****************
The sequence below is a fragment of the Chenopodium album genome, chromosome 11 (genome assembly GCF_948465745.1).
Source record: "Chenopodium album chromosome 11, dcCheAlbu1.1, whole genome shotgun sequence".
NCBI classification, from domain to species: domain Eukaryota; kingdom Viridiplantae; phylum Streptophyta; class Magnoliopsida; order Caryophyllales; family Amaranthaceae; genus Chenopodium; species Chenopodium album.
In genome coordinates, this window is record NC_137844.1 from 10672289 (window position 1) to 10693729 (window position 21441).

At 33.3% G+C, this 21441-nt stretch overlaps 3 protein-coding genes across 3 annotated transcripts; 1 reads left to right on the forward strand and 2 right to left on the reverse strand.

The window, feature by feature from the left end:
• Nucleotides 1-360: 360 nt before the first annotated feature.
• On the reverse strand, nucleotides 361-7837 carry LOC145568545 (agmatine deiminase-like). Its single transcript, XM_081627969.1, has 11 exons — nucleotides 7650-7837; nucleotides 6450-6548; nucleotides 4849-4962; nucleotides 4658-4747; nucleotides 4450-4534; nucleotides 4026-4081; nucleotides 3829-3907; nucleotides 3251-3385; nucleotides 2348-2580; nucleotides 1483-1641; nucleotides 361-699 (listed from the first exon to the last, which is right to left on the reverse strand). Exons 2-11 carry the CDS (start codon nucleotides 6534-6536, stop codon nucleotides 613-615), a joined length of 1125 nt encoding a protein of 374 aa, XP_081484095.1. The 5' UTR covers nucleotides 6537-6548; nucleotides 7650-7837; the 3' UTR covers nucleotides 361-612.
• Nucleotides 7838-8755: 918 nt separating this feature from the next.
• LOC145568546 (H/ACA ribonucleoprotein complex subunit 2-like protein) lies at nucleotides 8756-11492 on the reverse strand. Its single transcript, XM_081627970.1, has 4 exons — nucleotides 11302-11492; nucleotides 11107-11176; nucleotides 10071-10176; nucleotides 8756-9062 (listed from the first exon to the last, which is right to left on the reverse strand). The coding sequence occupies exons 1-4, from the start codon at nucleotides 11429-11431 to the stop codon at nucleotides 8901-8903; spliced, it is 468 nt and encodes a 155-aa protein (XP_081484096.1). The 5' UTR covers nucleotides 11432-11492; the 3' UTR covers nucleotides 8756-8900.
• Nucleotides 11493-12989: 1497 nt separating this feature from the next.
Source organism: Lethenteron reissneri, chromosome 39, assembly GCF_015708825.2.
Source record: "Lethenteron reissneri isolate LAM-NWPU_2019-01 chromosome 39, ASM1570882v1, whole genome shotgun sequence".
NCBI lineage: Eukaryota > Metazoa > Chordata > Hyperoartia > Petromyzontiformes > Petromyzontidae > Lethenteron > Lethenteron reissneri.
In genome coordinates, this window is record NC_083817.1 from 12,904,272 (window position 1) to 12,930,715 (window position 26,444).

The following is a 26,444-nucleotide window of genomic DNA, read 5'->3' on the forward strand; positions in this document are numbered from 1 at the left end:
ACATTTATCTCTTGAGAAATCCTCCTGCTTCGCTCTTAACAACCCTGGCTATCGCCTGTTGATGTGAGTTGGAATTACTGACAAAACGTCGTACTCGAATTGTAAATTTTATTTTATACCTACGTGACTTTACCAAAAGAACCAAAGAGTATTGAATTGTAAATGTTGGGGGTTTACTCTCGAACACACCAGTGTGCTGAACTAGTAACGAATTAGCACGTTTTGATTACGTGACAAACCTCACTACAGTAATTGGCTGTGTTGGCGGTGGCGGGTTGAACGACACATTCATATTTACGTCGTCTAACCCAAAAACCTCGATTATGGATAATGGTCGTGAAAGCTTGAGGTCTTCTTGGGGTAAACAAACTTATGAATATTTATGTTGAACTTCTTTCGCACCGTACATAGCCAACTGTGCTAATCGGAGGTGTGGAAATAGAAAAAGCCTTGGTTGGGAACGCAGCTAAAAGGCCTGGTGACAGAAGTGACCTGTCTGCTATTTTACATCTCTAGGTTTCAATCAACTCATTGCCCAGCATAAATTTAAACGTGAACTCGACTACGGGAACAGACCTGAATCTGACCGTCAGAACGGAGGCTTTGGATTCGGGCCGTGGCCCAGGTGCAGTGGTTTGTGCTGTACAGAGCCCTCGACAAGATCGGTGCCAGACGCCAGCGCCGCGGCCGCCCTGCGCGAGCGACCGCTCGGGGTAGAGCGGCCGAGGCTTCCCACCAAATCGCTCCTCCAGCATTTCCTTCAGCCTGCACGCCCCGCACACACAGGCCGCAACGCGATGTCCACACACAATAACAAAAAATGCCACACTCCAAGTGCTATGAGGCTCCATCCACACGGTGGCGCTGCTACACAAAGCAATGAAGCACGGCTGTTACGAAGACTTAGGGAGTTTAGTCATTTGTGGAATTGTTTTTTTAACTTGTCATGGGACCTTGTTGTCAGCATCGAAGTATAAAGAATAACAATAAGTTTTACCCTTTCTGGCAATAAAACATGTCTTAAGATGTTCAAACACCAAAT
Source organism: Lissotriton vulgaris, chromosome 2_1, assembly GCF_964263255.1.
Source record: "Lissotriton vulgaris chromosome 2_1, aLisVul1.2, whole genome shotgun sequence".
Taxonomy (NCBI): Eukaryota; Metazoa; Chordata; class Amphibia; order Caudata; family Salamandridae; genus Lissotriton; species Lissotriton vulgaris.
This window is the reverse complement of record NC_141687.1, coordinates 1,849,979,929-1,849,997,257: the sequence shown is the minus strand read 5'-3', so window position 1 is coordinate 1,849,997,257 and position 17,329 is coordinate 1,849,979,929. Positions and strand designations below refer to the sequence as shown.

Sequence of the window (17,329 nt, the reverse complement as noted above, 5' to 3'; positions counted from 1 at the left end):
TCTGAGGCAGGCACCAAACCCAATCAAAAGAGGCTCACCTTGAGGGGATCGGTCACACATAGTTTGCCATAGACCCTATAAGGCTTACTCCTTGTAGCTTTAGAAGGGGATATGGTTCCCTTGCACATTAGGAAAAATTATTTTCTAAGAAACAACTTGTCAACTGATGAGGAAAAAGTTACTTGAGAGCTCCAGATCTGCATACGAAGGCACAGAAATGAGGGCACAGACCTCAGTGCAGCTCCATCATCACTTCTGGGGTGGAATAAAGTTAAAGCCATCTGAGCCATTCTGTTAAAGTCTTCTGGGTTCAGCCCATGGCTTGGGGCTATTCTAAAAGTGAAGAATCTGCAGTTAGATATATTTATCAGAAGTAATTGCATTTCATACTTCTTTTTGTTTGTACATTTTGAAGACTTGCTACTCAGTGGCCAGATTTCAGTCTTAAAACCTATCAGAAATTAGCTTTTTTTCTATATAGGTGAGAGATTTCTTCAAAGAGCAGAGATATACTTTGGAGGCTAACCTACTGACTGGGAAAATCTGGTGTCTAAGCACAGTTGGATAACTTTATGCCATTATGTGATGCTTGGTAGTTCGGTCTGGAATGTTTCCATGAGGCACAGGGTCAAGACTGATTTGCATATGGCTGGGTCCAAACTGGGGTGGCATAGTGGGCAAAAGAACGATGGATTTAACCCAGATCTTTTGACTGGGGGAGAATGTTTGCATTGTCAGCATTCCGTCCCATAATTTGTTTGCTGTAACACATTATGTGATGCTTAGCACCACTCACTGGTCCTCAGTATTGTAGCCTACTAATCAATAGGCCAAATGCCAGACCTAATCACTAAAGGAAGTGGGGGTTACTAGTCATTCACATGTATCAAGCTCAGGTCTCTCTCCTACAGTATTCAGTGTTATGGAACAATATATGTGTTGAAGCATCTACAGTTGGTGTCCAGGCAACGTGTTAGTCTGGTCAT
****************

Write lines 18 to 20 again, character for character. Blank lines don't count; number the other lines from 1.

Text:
Source organism: Lissotriton vulgaris, chromosome 2_1, assembly GCF_964263255.1.
Source record: "Lissotriton vulgaris chromosome 2_1, aLisVul1.2, whole genome shotgun sequence".
Taxonomy (NCBI): Eukaryota; Metazoa; Chordata; class Amphibia; order Caudata; family Salamandridae; genus Lissotriton; species Lissotriton vulgaris.